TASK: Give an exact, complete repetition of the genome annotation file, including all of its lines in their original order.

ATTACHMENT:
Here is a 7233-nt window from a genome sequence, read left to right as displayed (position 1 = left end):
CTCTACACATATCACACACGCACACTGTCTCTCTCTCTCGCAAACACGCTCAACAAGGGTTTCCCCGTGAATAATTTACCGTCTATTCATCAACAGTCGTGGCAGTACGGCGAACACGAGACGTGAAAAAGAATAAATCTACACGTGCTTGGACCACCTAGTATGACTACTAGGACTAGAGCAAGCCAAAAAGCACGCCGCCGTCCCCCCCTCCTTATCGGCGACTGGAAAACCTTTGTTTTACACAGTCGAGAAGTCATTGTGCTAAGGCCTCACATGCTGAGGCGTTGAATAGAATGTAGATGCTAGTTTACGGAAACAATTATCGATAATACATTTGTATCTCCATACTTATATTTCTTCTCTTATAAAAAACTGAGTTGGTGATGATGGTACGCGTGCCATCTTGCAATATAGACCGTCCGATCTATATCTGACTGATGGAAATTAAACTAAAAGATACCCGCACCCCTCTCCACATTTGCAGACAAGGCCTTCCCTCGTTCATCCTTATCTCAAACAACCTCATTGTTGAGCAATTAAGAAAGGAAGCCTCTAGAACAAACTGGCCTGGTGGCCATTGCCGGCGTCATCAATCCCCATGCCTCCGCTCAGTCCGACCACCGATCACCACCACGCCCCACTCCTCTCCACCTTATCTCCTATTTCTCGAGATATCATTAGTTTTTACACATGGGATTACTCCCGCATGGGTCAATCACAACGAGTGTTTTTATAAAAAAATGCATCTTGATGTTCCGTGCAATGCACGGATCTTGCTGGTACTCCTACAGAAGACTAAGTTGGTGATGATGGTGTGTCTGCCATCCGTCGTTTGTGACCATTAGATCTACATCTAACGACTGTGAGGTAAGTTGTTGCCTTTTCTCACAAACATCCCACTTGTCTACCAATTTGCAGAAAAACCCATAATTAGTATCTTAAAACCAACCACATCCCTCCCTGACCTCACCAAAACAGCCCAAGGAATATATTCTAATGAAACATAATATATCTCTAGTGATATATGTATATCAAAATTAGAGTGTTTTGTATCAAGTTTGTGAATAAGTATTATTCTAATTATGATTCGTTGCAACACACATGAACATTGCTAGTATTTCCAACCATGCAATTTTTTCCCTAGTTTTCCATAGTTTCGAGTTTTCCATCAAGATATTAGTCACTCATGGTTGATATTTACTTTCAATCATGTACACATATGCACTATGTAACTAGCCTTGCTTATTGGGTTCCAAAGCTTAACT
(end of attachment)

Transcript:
Here is a 7233-nt window from a genome sequence, read left to right as displayed (position 1 = left end):
CTCTACACATATCACACACGCACACTGTCTCTCTCTCTCGCAAACACGCTCAACAAGGGTTTCCCCGTGAATAATTTACCGTCTATTCATCAACAGTCGTGGCAGTACGGCGAACACGAGACGTGAAAAAGAATAAATCTACACGTGCTTGGACCACCTAGTATGACTACTAGGACTAGAGCAAGCCAAAAAGCACGCCGCCGTCCCCCCCTCCTTATCGGCGACTGGAAAACCTTTGTTTTACACAGTCGAGAAGTCATTGTGCTAAGGCCTCACATGCTGAGGCGTTGAATAGAATGTAGATGCTAGTTTACGGAAACAATTATCGATAATACATTTGTATCTCCATACTTATATTTCTTCTCTTATAAAAAACTGAGTTGGTGATGATGGTACGCGTGCCATCTTGCAATATAGACCGTCCGATCTATATCTGACTGATGGAAATTAAACTAAAAGATACCCGCACCCCTCTCCACATTTGCAGACAAGGCCTTCCCTCGTTCATCCTTATCTCAAACAACCTCATTGTTGAGCAATTAAGAAAGGAAGCCTCTAGAACAAACTGGCCTGGTGGCCATTGCCGGCGTCATCAATCCCCATGCCTCCGCTCAGTCCGACCACCGATCACCACCACGCCCCACTCCTCTCCACCTTATCTCCTATTTCTCGAGATATCATTAGTTTTTACACATGGGATTACTCCCGCATGGGTCAATCACAACGAGTGTTTTTATAAAAAAATGCATCTTGATGTTCCGTGCAATGCACGGATCTTGCTGGTACTCCTACAGAAGACTAAGTTGGTGATGATGGTGTGTCTGCCATCCGTCGTTTGTGACCATTAGATCTACATCTAACGACTGTGAGGTAAGTTGTTGCCTTTTCTCACAAACATCCCACTTGTCTACCAATTTGCAGAAAAACCCATAATTAGTATCTTAAAACCAACCACATCCCTCCCTGACCTCACCAAAACAGCCCAAGGAATATATTCTAATGAAACATAATATATCTCTAGTGATATATGTATATCAAAATTAGAGTGTTTTGTATCAAGTTTGTGAATAAGTATTATTCTAATTATGATTCGTTGCAACACACATGAACATTGCTAGTATTTCCAACCATGCAATTTTTTCCCTAGTTTTCCATAGTTTCGAGTTTTCCATCAAGATATTAGTCACTCATGGTTGATATTTACTTTCAATCATGTACACATATGCACTATGTAACTAGCCTTGCTTATTGGGTTCCAAAGCTTAACT